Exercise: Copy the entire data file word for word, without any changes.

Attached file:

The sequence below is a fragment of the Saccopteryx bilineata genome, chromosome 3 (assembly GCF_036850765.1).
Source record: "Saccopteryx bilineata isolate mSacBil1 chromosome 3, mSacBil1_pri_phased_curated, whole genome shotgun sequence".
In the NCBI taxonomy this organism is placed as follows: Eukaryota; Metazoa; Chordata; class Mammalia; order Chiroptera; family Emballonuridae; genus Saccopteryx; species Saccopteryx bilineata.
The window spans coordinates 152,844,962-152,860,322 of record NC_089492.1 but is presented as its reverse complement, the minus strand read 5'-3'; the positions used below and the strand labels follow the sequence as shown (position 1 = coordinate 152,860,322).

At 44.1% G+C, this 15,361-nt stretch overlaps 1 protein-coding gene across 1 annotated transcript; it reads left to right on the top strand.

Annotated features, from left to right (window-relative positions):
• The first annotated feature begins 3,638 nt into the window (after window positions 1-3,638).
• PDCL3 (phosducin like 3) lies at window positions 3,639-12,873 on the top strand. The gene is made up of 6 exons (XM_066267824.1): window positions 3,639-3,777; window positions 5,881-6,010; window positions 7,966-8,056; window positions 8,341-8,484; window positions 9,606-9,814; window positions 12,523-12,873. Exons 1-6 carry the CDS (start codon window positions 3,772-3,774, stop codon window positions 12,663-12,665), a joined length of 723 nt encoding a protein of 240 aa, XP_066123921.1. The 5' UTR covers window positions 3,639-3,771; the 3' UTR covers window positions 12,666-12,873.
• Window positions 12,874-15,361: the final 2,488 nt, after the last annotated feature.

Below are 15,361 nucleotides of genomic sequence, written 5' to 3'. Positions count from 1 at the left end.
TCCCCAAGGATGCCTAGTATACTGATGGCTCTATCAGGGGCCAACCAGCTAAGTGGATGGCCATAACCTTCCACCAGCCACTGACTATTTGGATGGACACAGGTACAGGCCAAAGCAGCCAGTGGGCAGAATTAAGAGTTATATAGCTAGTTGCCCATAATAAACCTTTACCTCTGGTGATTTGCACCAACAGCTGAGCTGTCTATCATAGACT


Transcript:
The sequence below is a fragment of the Saccopteryx bilineata genome, chromosome 3 (assembly GCF_036850765.1).
Source record: "Saccopteryx bilineata isolate mSacBil1 chromosome 3, mSacBil1_pri_phased_curated, whole genome shotgun sequence".
In the NCBI taxonomy this organism is placed as follows: Eukaryota; Metazoa; Chordata; class Mammalia; order Chiroptera; family Emballonuridae; genus Saccopteryx; species Saccopteryx bilineata.
The window spans coordinates 152,844,962-152,860,322 of record NC_089492.1 but is presented as its reverse complement, the minus strand read 5'-3'; the positions used below and the strand labels follow the sequence as shown (position 1 = coordinate 152,860,322).

At 44.1% G+C, this 15,361-nt stretch overlaps 1 protein-coding gene across 1 annotated transcript; it reads left to right on the top strand.

Annotated features, from left to right (window-relative positions):
• The first annotated feature begins 3,638 nt into the window (after window positions 1-3,638).
• PDCL3 (phosducin like 3) lies at window positions 3,639-12,873 on the top strand. The gene is made up of 6 exons (XM_066267824.1): window positions 3,639-3,777; window positions 5,881-6,010; window positions 7,966-8,056; window positions 8,341-8,484; window positions 9,606-9,814; window positions 12,523-12,873. Exons 1-6 carry the CDS (start codon window positions 3,772-3,774, stop codon window positions 12,663-12,665), a joined length of 723 nt encoding a protein of 240 aa, XP_066123921.1. The 5' UTR covers window positions 3,639-3,771; the 3' UTR covers window positions 12,666-12,873.
• Window positions 12,874-15,361: the final 2,488 nt, after the last annotated feature.

Below are 15,361 nucleotides of genomic sequence, written 5' to 3'. Positions count from 1 at the left end.
TCCCCAAGGATGCCTAGTATACTGATGGCTCTATCAGGGGCCAACCAGCTAAGTGGATGGCCATAACCTTCCACCAGCCACTGACTATTTGGATGGACACAGGTACAGGCCAAAGCAGCCAGTGGGCAGAATTAAGAGTTATATAGCTAGTTGCCCATAATAAACCTTTACCTCTGGTGATTTGCACCAACAGCTGAGCTGTCTATCATAGACT